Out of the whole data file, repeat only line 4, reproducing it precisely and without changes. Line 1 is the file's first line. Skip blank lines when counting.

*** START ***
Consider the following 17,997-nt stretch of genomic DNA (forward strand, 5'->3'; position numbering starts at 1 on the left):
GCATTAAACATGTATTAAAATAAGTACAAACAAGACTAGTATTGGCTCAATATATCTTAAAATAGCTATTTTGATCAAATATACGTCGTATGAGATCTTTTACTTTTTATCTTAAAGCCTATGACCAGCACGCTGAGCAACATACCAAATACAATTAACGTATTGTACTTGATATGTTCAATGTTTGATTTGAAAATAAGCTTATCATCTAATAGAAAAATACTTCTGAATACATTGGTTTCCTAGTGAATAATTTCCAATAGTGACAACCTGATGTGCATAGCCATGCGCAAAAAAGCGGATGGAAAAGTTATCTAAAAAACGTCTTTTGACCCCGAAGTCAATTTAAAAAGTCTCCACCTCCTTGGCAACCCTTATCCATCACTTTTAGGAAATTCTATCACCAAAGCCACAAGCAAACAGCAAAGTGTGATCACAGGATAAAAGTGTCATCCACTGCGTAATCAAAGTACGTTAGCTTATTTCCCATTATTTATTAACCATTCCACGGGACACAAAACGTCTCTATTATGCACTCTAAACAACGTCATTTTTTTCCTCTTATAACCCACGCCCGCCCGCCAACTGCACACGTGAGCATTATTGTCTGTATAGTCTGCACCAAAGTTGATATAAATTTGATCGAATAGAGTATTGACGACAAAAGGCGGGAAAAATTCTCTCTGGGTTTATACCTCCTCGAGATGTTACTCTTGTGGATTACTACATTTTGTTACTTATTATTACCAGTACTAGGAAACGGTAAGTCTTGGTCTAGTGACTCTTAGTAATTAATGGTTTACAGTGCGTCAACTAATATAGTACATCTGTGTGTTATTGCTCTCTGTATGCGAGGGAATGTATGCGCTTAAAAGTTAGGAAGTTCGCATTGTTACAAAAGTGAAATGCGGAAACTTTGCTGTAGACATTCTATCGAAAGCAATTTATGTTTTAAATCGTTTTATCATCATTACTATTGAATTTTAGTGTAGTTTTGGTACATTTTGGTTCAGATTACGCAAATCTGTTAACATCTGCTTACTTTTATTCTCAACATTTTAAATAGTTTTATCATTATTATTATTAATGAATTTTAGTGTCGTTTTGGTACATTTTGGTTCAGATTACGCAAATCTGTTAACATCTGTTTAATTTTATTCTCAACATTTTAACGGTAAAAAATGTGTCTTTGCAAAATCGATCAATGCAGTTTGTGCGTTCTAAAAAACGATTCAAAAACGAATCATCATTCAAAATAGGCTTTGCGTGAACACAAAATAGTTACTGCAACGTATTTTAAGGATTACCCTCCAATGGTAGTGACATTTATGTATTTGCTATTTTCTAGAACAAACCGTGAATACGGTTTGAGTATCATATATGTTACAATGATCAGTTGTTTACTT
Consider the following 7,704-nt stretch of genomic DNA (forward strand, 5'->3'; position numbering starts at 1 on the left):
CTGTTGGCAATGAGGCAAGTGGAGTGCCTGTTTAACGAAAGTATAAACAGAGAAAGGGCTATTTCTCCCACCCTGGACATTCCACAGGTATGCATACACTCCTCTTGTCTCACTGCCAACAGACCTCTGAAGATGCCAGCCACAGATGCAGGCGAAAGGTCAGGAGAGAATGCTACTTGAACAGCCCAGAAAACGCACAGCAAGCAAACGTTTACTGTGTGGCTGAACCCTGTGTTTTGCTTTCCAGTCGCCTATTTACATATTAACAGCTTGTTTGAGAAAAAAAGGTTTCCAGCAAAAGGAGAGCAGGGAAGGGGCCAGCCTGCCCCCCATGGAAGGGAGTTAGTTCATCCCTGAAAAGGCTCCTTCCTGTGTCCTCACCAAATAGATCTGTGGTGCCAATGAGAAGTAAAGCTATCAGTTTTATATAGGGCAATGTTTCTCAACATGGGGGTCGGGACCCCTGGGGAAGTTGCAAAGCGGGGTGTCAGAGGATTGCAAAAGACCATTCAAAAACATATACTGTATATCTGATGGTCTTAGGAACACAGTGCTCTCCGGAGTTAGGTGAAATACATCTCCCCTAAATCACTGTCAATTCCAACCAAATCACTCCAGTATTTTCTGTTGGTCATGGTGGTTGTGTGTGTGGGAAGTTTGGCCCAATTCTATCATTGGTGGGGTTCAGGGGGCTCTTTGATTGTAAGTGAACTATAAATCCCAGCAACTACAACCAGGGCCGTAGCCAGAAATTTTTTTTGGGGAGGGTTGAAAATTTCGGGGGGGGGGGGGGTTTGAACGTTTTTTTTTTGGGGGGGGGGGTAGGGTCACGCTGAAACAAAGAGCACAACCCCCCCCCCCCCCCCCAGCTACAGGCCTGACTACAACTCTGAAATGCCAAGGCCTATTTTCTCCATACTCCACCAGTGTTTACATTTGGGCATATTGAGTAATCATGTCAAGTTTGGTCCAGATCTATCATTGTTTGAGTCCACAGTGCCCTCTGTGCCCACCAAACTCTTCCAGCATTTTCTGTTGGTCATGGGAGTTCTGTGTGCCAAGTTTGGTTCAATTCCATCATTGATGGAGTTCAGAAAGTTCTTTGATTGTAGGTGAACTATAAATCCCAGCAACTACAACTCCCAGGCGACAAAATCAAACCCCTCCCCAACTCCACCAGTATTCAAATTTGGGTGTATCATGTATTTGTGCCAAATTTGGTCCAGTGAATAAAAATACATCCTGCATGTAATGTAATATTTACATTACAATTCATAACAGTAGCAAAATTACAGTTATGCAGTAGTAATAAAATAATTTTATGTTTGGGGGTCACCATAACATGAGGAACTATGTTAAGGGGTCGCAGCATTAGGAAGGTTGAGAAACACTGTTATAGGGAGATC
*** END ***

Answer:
CTGTTGGCAATGAGGCAAGTGGAGTGCCTGTTTAACGAAAGTATAAACAGAGAAAGGGCTATTTCTCCCACCCTGGACATTCCACAGGTATGCATACACTCCTCTTGTCTCACTGCCAACAGACCTCTGAAGATGCCAGCCACAGATGCAGGCGAAAGGTCAGGAGAGAATGCTACTTGAACAGCCCAGAAAACGCACAGCAAGCAAACGTTTACTGTGTGGCTGAACCCTGTGTTTTGCTTTCCAGTCGCCTATTTACATATTAACAGCTTGTTTGAGAAAAAAAGGTTTCCAGCAAAAGGAGAGCAGGGAAGGGGCCAGCCTGCCCCCCATGGAAGGGAGTTAGTTCATCCCTGAAAAGGCTCCTTCCTGTGTCCTCACCAAATAGATCTGTGGTGCCAATGAGAAGTAAAGCTATCAGTTTTATATAGGGCAATGTTTCTCAACATGGGGGTCGGGACCCCTGGGGAAGTTGCAAAGCGGGGTGTCAGAGGATTGCAAAAGACCATTCAAAAACATATACTGTATATCTGATGGTCTTAGGAACACAGTGCTCTCCGGAGTTAGGTGAAATACATCTCCCCTAAATCACTGTCAATTCCAACCAAATCACTCCAGTATTTTCTGTTGGTCATGGTGGTTGTGTGTGTGGGAAGTTTGGCCCAATTCTATCATTGGTGGGGTTCAGGGGGCTCTTTGATTGTAAGTGAACTATAAATCCCAGCAACTACAACCAGGGCCGTAGCCAGAAATTTTTTTTGGGGAGGGTTGAAAATTTCGGGGGGGGGGGGGGTTTGAACGTTTTTTTTTTGGGGGGGGGGGTAGGGTCACGCTGAAACAAAGAGCACAACCCCCCCCCCCCCCCCCAGCTACAGGCCTGACTACAACTCTGAAATGCCAAGGCCTATTTTCTCCATACTCCACCAGTGTTTACATTTGGGCATATTGAGTAATCATGTCAAGTTTGGTCCAGATCTATCATTGTTTGAGTCCACAGTGCCCTCTGTGCCCACCAAACTCTTCCAGCATTTTCTGTTGGTCATGGGAGTTCTGTGTGCCAAGTTTGGTTCAATTCCATCATTGATGGAGTTCAGAAAGTTCTTTGATTGTAGGTGAACTATAAATCCCAGCAACTACAACTCCCAGGCGACAAAATCAAACCCCTCCCCAACTCCACCAGTATTCAAATTTGGGTGTATCATGTATTTGTGCCAAATTTGGTCCAGTGAATAAAAATACATCCTGCATGTAATGTAATATTTACATTACAATTCATAACAGTAGCAAAATTACAGTTATGCAGTAGTAATAAAATAATTTTATGTTTGGGGGTCACCATAACATGAGGAACTATGTTAAGGGGTCGCAGCATTAGGAAGGTTGAGAAACACTGTTATAGGGAGATC